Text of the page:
One newer legal case basically seeks to eliminate the NCAA’s remaining limits on athlete compensation and obtain hundreds of millions of dollars in damages for former athletes based on the value of money-making opportunities they were prohibited from having. Another case seeks to further advance the notion of athletes as employees of their schools, although Florida State softball player Kaley Mudge, appearing as a witness Wednesday, said she is against the idea of athletes becoming employees. And California’s legislature, for the second consecutive year, is debating a bill that would create what amounts to a revenue-sharing plan for athletes.
Impact on college athletics
In her prepared remarks filed with the subcommittee before testifying at the hearing, Patriot League commissioner Jennifer Heppel objected to changes that would deem athletes as employees and implied some schools in her league would walk away from athletics if that happened.
"The absence of rulings or determinations that would allow for the legality of the current non-employee model to continue would likely represent a breaking point for the sponsorship of athletics programs at Patriot League institutions."
The degree to which any or all of this constitutes an existential crisis for college sports can be debated. But Washington State athletics director Patrick Chun said after the hearing: “All of the issues that are surrounding college athletics are really interwoven together.”
In an interview with USA TODAY Sports outside the hearing room, Rep. Lori Trahan, D-Mass., said: “I'm really motivated to have a federal standard that protects athletes in place. And I think these conversations are important because we know a little bit more about what the natural landscape looks like today. But we also know that there are a lot of loopholes.”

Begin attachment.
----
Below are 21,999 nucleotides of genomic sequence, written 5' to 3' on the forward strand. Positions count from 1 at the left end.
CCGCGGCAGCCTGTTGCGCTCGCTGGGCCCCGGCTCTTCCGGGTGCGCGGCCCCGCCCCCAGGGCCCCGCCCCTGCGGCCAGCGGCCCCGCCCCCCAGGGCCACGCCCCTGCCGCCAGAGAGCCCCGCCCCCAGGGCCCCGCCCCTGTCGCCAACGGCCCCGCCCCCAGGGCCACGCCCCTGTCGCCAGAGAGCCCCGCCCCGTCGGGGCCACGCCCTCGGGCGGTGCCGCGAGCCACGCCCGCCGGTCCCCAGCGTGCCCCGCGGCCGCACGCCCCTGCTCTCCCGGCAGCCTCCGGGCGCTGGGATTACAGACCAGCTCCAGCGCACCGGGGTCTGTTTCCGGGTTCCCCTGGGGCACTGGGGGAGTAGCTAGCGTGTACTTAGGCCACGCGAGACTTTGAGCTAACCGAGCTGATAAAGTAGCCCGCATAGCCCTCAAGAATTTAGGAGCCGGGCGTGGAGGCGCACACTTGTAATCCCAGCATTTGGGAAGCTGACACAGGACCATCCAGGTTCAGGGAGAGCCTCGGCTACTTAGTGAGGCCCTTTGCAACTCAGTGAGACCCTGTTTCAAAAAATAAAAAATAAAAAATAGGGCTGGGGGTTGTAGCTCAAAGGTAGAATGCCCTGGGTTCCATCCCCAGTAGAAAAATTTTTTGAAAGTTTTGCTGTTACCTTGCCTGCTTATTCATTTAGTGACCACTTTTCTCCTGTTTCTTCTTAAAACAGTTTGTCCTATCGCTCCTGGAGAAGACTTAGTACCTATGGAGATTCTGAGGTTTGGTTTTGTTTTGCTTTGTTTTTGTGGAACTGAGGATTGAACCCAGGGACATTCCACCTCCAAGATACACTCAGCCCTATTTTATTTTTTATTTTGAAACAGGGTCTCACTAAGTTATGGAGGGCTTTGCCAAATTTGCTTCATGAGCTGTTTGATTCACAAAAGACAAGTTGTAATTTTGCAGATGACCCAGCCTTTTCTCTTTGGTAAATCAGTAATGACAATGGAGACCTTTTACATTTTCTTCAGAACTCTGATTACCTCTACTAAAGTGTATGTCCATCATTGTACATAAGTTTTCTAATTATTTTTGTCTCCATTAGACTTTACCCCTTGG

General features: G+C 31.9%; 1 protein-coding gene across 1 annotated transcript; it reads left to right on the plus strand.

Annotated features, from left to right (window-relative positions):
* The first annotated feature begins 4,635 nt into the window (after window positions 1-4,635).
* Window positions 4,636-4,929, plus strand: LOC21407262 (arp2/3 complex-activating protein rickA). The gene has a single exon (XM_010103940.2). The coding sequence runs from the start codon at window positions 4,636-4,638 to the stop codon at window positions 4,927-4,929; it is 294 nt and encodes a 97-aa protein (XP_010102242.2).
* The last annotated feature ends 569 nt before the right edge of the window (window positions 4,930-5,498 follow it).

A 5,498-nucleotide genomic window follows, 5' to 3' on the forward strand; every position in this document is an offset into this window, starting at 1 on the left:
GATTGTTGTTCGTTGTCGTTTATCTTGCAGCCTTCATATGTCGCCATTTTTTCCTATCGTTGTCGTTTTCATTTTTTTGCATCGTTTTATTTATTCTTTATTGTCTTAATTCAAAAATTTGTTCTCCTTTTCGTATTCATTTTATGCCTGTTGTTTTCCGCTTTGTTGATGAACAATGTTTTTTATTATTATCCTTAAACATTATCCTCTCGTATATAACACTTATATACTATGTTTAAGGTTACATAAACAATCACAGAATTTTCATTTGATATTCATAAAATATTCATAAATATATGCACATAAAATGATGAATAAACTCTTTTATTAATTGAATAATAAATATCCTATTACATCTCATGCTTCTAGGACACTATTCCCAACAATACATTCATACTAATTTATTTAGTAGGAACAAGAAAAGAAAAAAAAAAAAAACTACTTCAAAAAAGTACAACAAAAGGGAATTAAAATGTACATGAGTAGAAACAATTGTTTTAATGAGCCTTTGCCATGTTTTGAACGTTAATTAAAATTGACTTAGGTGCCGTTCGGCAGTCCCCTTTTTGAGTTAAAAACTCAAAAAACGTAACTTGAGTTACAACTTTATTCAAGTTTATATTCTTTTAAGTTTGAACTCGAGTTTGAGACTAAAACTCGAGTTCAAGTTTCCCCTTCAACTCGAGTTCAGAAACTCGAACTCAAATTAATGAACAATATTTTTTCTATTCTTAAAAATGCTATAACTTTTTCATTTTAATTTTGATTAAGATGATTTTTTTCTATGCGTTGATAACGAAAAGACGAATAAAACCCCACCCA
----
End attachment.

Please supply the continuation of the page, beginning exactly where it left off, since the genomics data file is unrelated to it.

Possible NIL legislative paths filled with challenges
Rep. Neal Dunn, R- Fla., said “Congress does need to act” and “impose guardrails” that would back existing NCAA rules prohibiting pay for play for athletes.
Jason Stahl, the executive director of athlete-advocacy group called the College Football Players Association, said in witness testimony that Congress should not act in any way that limits athletes’ ability to make money from NIL deals and that there should be bargaining between schools and athletes, including over the use of their NIL in live television broadcasts.
Chun called for an entity or process that brings clarity to the NIL marketplace.
“I don't know if that's from a national level or a conference level or state level, a local level on our campuses,” he said after the hearing. “But … the highest priority is to ensure that our student-athletes can fully ascertain what their market value is, (and) have benchmarking on what actual contracts should look like or could look like, even down to what commission lawyers or agents are charging.”
Trahan captured the challenge in all of this.
“We have to make sure that there's rules of the road,” she said, “but … when you put a federal or a national standard or framework in place, we have to make sure that everybody has accessibility and everybody is treated fairly. And that's going to require a unique framework that we haven't seen in college sports.”
The challenge for passing federal legislation goes beyond a solution in the House. It also includes finding common ground with the Senate, which has had members from both parties pursuing their own separate bills. An agreement between the two sides would need to be found before legislation could go to the White House.
This article originally appeared on USA TODAY: NCAA pursuing NIL legislation in Congress has challenges in hearing